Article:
Month: April 2018

BlueNearly twenty-six years ago, New York City Police Officer Michael Dowd was arrested by the Suffolk County Police Department in cooperation with the U.S. Drug Enforcement Agency for the possession and distribution on narcotics. His arrest, trial before Judge Kimba Wood of the  Southern District of New York and testimony before the Mollen Commission solidified Dowd’s reputation as the dirtiest cop in NYPD history.   Arrested with him were other officers, drug dealers and other participants.  Ken Eurell was retired at the time of his arrest but during his active tenure, he patrolled the streets of the Seventh-Fifth precinct with Dowd and embarked on a path of corruption that is still unbelievable to this day.  The duo recounted their life of crime in the 2015 documentary The Seven Five.  Undoubtedly, Dowd is the main focus and his recollections are backed up by Eurell and the other former officers.  This is the story from Eurell’s point of view about how and why he found himself more deeply immersed in crime with Dowd.

Eurell starts off by explaining his family history and how he joined the NYPD.  Hi story is relatively straightforward and certainly non-eventful until he crosses paths with Dowd.  Corruption had already existed and as Eurell points out, it was quite widespread throughout the department. Incoming officers were forced to learn on the quickly and those who made the decision to inform on dirty cops often faced a career derailed from being ostracized.  Dowd is not just corrupt but takes everything to the extreme and is blessed with a mind geared for exploiting every angle possible. It does not take long for Eurell and Dowd to begin to pull off numerous capers and form a working relationship with two of the biggest drug dealers in East New York.

I lived five blocks from the 75th Precinct and remember when the story broke.  Prior to Dowd’s arrest, there at had been stories of arrest at other precincts of cops that engaged in corruption of all sorts.  Most of the people in the neighborhood were not surprised as most of the officers from the “75th” were considered to a bunch of cowboys.  Having read this account by Eurell and that of Internal Affairs Investigator Joseph Tromboli in his book Good Cop, Bad Cop, the moniker of cowboys is a huge understatement.  They were nothing short of out of control and Dowd was on a mission to self-destruct and might have succeeded in the end if not for Eurell’s decision to cooperated with authorities.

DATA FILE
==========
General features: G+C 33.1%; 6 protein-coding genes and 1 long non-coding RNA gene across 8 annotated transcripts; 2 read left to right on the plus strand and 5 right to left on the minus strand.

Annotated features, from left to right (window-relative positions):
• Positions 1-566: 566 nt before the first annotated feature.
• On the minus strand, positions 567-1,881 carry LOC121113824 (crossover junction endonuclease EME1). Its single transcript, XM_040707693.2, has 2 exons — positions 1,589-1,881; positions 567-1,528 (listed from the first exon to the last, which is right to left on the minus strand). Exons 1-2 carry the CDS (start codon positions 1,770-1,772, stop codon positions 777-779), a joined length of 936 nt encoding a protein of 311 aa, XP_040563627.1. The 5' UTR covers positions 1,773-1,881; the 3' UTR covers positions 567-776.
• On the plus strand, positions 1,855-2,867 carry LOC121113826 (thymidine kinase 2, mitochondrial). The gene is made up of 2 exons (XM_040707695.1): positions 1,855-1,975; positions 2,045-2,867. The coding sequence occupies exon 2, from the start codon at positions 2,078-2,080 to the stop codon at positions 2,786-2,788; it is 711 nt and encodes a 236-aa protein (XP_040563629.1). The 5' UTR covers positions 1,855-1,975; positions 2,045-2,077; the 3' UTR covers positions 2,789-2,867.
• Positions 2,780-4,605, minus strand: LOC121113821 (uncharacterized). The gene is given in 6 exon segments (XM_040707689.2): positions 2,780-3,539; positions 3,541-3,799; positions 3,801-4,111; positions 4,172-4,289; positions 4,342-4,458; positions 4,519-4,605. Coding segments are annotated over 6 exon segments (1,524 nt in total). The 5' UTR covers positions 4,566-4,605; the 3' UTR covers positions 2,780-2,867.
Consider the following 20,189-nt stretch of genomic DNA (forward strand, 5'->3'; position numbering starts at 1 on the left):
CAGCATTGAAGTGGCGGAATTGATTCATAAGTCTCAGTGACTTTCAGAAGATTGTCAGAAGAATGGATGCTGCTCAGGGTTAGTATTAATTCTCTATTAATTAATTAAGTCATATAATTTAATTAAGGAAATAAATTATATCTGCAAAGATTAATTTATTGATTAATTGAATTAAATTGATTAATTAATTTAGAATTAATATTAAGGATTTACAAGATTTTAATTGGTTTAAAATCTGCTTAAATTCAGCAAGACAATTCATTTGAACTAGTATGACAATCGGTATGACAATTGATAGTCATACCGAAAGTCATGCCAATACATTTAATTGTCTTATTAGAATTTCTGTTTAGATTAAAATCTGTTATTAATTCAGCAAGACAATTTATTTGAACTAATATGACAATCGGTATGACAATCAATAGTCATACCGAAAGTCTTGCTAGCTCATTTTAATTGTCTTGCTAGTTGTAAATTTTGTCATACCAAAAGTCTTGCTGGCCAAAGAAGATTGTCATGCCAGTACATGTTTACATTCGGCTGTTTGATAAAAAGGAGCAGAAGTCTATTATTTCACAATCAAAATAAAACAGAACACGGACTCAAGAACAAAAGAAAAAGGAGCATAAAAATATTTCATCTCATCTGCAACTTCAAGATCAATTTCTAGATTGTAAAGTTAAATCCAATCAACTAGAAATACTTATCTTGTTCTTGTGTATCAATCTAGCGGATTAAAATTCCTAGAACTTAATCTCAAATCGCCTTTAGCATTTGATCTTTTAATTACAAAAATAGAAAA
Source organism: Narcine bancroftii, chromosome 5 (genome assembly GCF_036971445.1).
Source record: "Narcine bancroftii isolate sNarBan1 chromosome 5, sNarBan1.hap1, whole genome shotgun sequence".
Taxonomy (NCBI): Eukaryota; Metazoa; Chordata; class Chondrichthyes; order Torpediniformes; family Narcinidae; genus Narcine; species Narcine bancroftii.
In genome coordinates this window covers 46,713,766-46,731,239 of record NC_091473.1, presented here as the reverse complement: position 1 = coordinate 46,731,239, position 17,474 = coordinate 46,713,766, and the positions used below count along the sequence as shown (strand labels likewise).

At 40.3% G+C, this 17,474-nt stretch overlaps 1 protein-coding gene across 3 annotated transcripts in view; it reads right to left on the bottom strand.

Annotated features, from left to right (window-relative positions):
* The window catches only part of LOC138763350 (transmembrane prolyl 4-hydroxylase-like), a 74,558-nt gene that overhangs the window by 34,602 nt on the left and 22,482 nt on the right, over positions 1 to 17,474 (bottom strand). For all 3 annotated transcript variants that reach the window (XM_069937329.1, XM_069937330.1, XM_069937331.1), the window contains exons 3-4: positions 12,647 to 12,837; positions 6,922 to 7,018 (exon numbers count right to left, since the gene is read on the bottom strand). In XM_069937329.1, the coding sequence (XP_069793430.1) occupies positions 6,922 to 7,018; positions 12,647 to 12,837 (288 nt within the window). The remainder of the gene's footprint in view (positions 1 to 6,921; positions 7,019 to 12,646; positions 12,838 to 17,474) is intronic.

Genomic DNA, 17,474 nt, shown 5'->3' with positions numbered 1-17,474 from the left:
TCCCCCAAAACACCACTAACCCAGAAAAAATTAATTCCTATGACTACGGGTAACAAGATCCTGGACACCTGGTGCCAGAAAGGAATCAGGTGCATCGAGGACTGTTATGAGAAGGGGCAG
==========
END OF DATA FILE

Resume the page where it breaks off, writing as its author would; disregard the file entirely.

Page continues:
The book is shocking at times but I do think Eurell and the authors were right about what East New York was like during the 1980s and 1990s.  Having lived there at the time, I can say with all honesty that the neighborhood looked like a war zone.  Poverty was rampant, murders common and the police struggled with containing the constantly increasing criminal elements.  But what happens when the cops are part of the element? Through participation with Adam Diaz and Baron Perez,  Dowd and Eurell had crossed a line from which there was no safe return.  East New York, described by officers herein as the “Land of F*ck”, was hell on earth and the problems that plagued the neighborhood extended far beyond the reach of the NYPD and led directly to City Hall. Today, those days are long gone and the landscape bears no resemblance to what it used to look like.  Vacant lots have disappeared, crack-cocaine is no longer the drug of the street and the faces of the NYPD are now more diverse.  But the 75th is still there at 1000 Sutter Avenue and for older residents, the place that was once the source of the dirtiest cops in all of New York City.

Today, Ken Eurell no longer lives in New York, having relocated to Florida as he attempted to put his life back together again following the fallout after Dowd’s final downfall.  As he tells his story he is candid about what he did, how he was seduced by the lifestyle and the pain he inflicted upon his own family.  He does not ask for sympathy, freely admits where he went wrong and never portrays himself as a victim or hero.  This is simply his part of the story and I think a good supplement to Tromboli’s book and the documentary. I would go as far as to say that if you have watched the film and read Tromboli’s book, then his is another piece of the puzzle.   Some of the information is revealed in other places but I do think Tromboli’s book contains a bit more because it is told from the side of Internal Affairs so he is able to convey what was known about Dowd and when NYPD brass knew it.   Some readers might be tempted to ask how did they get away with it for so long?  The answers are in the book and they just might surprise or even shock you.  But this was New York City in the 1980s and 1990s, when it was one of the most dangerous cities in America before gentrification arrived.

I often think about my childhood and early adult life in East New York.  Many of my friends have long left the neighborhood and I no longer live there myself.  But we all carry many memories and they will remain with us for the rest of our days as I am sure they will for Dowd and Eurell.  The East New York they knew is different today and if the City is successful, it will be unrecognizable to them in just a few years.  But no matter how much transformation occurs, the dark history of corruption within the Seven-Five  will remain in its history.

ISBN-10: 194226674X
ISBN-13: 978-1942266747

New York City

jr11Ross was never a “in-ring talent” and spent most of his days commentating or behind a microphone and a result, he possesses an invaluable insight into the promotional side of the business and how stars and heels are created and then sold to the public.  Contained within the pages of this book is a story that every pro wrestling fan should read.   Some readers may be tempted to think that because he was not a “superstar” in the sense that most people used to, he does not have an amazing story to tell.  I would like point out that they would be highly mistaken. In fact, Ross’ story is just as crazy as others that have been told.  The reason is that not only did he know the best but partied and traveled with them as well.  Like a sponge soaking up everything in its vicinity,  he observed and learned over four decades what it takes to survive in the crazy world of what my father used to call “rassling”.